"Do Christians Worship Three Gods?"
When Christians refer to the Trinity of God, they are not referring to three separate gods, and the idea of this term meaning a belief in three separate gods is offensive to them, even as it is to Muslims. Most Muslims assume that because Christians worship the Father, the Son, and the Holy Spirit, they are worshipping in fact three gods. Actually, due to the excessive emphasis upon Mary as the Mother of God during the prophet Muhammad's time, the Qur'an (in Surah 5, Al-Ma'idah, The Table Spread: 116) substitutes Mary, the mother of Jesus, for the Holy Spirit, as the third person of the Trinity.
Repeatedly in the Old and New Testaments of the Bible, it is emphatically stated that God is one. God spoke through Moses, "To you it was shown that you might know that the Lord, He is God; there is no other besides Him . . . The Lord is our God, the Lord is one!" (Deuteronomy 4:35, 6:4). God inspired the apostle Paul to write, "For there is one God" (I Timothy 2:5), and in another book it is explained, "[There is] one God and Father of all who is over all and through all and in all," (Ephesians 4:5). When Jesus was being tempted by Satan, He declared, "Be gone Satan! For it is written, 'You shall worship the Lord your God, and serve Him only,'" (Matthew 4:10).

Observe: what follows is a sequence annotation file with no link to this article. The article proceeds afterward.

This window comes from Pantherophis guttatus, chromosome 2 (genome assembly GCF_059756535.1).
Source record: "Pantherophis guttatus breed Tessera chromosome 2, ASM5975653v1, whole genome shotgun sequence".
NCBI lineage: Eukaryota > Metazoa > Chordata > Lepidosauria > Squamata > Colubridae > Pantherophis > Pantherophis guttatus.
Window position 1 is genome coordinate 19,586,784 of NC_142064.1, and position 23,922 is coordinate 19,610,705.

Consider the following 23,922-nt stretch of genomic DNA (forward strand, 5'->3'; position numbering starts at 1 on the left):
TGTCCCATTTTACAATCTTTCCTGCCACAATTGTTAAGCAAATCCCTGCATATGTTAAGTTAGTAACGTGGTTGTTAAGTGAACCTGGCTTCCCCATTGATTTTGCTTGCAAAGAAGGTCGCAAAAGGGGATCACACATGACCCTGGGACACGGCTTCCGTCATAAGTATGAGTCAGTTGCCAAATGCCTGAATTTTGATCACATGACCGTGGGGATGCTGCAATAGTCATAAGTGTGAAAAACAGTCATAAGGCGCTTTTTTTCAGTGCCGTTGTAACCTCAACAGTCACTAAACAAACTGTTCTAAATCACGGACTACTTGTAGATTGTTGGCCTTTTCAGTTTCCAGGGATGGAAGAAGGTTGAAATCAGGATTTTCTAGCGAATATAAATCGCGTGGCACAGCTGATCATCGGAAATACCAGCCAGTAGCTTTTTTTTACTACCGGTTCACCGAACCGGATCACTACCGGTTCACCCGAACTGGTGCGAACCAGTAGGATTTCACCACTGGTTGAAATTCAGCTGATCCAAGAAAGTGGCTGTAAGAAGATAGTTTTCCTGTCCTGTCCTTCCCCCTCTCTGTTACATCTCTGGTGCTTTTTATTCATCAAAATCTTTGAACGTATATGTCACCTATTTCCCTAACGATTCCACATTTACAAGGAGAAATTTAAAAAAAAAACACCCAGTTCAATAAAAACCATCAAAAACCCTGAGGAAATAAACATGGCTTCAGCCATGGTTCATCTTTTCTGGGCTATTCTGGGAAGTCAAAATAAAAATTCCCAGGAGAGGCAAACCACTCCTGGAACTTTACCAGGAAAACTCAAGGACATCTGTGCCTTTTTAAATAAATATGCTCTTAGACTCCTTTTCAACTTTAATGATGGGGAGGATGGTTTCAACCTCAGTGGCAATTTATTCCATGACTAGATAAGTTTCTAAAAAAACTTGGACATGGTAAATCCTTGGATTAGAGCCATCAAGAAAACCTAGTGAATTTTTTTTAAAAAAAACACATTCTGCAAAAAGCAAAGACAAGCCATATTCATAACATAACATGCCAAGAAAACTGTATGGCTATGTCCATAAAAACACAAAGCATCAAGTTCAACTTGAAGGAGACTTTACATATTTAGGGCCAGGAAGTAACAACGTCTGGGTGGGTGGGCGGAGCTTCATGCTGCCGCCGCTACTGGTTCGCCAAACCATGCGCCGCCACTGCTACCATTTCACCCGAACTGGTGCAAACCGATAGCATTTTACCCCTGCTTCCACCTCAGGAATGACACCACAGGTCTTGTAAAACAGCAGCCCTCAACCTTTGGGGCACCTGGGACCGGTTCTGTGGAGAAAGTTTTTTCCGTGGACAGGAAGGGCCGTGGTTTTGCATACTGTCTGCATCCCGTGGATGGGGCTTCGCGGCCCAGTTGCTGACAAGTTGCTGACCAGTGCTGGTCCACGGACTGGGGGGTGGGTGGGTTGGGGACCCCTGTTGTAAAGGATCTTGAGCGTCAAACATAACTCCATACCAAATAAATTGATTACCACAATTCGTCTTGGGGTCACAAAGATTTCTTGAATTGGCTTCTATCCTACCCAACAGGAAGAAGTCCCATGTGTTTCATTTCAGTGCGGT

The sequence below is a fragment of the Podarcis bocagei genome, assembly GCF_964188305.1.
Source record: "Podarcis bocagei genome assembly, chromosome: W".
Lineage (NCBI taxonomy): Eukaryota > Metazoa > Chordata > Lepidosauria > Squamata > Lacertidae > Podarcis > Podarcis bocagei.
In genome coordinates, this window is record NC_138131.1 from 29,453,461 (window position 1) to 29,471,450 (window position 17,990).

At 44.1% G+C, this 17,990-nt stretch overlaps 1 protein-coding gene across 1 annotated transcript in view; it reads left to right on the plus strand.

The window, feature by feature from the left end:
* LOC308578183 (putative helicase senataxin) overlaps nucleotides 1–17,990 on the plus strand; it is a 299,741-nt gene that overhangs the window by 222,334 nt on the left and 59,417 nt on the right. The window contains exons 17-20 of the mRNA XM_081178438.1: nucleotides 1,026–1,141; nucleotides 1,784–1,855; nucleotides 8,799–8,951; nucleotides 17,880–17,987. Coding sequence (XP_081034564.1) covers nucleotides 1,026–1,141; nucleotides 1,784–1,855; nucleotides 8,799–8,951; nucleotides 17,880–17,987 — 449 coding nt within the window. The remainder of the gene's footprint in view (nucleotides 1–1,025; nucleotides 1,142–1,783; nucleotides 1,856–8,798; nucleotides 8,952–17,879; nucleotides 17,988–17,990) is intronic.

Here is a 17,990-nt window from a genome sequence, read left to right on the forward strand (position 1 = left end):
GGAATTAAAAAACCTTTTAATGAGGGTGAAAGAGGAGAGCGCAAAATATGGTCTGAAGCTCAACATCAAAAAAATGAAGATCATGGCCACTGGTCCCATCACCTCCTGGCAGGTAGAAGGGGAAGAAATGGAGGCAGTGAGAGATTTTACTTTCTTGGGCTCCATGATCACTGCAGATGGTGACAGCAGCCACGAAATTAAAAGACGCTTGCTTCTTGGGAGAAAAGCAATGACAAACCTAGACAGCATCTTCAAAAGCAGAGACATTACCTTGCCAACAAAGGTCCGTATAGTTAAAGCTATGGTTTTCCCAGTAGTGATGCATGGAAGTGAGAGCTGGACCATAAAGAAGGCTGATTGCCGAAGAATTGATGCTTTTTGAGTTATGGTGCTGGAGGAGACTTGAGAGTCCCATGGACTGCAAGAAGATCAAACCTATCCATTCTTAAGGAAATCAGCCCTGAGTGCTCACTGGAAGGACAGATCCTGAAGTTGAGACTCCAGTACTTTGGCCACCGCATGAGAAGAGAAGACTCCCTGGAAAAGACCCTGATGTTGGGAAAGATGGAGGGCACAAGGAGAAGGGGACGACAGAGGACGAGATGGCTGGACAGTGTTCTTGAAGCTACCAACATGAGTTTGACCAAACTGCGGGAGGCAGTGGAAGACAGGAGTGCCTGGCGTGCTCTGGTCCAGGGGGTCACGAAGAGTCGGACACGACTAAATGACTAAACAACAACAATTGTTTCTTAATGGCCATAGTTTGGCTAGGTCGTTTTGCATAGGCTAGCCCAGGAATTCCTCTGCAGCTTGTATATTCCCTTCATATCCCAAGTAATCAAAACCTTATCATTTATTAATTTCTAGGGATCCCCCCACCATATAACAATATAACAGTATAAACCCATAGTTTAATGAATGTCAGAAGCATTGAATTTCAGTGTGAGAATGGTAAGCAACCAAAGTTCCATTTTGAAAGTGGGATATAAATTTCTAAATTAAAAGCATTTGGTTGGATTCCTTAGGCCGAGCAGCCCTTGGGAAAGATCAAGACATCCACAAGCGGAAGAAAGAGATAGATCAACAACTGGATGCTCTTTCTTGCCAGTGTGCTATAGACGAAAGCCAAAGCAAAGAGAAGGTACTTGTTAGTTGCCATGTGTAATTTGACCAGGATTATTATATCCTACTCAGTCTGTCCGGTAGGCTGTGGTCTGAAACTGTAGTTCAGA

At the same time, we find interwoven along with this doctrine the teaching that the one true God is triune (3) in His nature. In the Old Testament, God appeared to Noah, Abraham, Moses, Gideon, and many other prophets in different ways. Sometimes God appeared in fire, and other times He appeared as the Angel of the Lord, or a "still small voice." Each time such a reference appears, the Bible makes it clear that this was a manifestation of God Himself. David often refers ot the Spirit of God who indwells him.
In the Qur'an, there is the same kind of manifestation in Surah 19 Mary: 16-21. "And you shall recount in the book the story of Mary: how she left her people and went to a solitary place to the east. We sent to her Our Spirit in the semblance of a full-grown man. And when she saw him, she said: 'May the Merciful defend me from you! If you fear the Lord, leave me and go your way!'
"'I am the Messenger of your Lord,' he replied, 'and [to announce] to thee the gift of a Holy son.'
"'How shall I bear a child,' she answered, 'when I am a virgin, untouched by man?' "'Such is the will of your Lord,' he replied.
"'That is no difficult thing for Him. He shall be a sign to mankind,' says the Lord, 'and a blessing from Ourself. It is a matter [so] decreed.'"
Jesus Christ proclaimed a number of times that He was one with God the Father. He proclaimed, "I and the Father are one" (John 10:30) and "He who has seen Me has seen the Father" (John 14:9).
In several places in the Qur'an, it refers to Jesus as the Word of God or "Kalimat-Allah" as in the following: "And remember when the angels said O Mary! Lo! Allah giveth thee glad tidings of a word [Kalimat] from Him, whose name is Messiah, Jesus, son of Mary, Illustrious in the world and the Hereafter, and one of those brought near [unto Allah]" (Surah 3, Al-i-Imran, The Family of Imran: 45).